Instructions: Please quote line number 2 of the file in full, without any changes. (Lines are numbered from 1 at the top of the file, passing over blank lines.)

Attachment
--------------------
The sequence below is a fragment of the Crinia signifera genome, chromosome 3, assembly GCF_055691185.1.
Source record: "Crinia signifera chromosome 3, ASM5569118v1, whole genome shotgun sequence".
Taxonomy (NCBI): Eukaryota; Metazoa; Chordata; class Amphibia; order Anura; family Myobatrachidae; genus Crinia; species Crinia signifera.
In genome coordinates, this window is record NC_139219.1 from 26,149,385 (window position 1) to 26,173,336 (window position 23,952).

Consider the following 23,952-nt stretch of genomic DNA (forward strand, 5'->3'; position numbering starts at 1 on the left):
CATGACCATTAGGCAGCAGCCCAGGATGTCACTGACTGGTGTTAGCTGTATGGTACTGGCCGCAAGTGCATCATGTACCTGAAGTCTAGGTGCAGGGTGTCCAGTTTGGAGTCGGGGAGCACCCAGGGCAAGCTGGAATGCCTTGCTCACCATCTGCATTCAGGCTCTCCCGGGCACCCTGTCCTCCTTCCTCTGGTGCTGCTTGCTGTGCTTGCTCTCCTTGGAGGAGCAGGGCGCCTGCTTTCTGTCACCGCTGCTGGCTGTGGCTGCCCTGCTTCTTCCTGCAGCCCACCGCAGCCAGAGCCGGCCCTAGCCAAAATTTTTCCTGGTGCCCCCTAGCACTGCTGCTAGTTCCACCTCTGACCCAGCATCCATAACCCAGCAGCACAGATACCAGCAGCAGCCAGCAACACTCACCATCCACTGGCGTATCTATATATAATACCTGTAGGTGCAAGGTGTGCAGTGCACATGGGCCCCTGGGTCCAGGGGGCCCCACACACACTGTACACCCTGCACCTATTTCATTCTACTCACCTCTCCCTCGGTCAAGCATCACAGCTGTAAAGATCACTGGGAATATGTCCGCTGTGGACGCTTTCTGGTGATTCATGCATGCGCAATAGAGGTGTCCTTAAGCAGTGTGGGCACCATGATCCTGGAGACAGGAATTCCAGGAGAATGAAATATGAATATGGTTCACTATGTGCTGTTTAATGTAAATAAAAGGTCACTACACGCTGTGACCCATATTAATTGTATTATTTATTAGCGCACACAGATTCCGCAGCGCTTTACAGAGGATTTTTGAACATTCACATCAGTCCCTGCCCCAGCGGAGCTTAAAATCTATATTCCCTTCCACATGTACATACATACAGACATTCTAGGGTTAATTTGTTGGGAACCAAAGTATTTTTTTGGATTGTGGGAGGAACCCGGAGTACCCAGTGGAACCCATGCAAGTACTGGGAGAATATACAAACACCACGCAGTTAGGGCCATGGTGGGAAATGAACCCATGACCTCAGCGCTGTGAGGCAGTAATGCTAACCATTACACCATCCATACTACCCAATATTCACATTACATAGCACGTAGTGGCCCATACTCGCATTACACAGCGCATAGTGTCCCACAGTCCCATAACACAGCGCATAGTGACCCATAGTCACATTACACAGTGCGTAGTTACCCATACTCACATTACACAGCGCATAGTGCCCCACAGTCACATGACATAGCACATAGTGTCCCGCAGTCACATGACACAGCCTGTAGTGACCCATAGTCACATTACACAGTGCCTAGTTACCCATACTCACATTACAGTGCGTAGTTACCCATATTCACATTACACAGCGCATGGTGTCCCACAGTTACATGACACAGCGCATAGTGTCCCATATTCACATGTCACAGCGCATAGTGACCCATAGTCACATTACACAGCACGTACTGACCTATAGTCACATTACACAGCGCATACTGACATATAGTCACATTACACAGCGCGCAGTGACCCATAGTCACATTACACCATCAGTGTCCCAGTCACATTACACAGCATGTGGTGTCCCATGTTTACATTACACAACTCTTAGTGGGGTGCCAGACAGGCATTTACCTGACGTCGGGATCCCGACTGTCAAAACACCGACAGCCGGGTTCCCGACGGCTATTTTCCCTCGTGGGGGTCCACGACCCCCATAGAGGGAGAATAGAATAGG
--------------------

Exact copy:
Source record: "Crinia signifera chromosome 3, ASM5569118v1, whole genome shotgun sequence".